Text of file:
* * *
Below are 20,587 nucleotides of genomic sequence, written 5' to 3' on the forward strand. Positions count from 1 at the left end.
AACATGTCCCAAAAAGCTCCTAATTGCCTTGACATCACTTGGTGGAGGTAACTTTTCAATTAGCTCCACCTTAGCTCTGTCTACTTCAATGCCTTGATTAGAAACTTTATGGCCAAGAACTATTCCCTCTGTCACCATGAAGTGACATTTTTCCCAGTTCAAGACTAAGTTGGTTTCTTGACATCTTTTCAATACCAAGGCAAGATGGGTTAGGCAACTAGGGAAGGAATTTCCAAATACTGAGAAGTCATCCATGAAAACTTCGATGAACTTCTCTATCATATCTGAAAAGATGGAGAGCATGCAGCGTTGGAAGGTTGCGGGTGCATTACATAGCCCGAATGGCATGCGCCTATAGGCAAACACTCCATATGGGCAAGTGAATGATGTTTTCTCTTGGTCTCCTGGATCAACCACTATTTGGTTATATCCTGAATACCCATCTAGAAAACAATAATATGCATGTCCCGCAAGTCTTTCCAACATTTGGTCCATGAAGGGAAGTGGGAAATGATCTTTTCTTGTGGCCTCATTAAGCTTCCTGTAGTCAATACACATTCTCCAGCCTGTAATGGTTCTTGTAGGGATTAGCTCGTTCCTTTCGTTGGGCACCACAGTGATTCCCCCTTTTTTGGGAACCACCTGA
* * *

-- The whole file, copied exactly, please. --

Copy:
Below are 20,587 nucleotides of genomic sequence, written 5' to 3' on the forward strand. Positions count from 1 at the left end.
AACATGTCCCAAAAAGCTCCTAATTGCCTTGACATCACTTGGTGGAGGTAACTTTTCAATTAGCTCCACCTTAGCTCTGTCTACTTCAATGCCTTGATTAGAAACTTTATGGCCAAGAACTATTCCCTCTGTCACCATGAAGTGACATTTTTCCCAGTTCAAGACTAAGTTGGTTTCTTGACATCTTTTCAATACCAAGGCAAGATGGGTTAGGCAACTAGGGAAGGAATTTCCAAATACTGAGAAGTCATCCATGAAAACTTCGATGAACTTCTCTATCATATCTGAAAAGATGGAGAGCATGCAGCGTTGGAAGGTTGCGGGTGCATTACATAGCCCGAATGGCATGCGCCTATAGGCAAACACTCCATATGGGCAAGTGAATGATGTTTTCTCTTGGTCTCCTGGATCAACCACTATTTGGTTATATCCTGAATACCCATCTAGAAAACAATAATATGCATGTCCCGCAAGTCTTTCCAACATTTGGTCCATGAAGGGAAGTGGGAAATGATCTTTTCTTGTGGCCTCATTAAGCTTCCTGTAGTCAATACACATTCTCCAGCCTGTAATGGTTCTTGTAGGGATTAGCTCGTTCCTTTCGTTGGGCACCACAGTGATTCCCCCTTTTTTGGGAACCACCTGA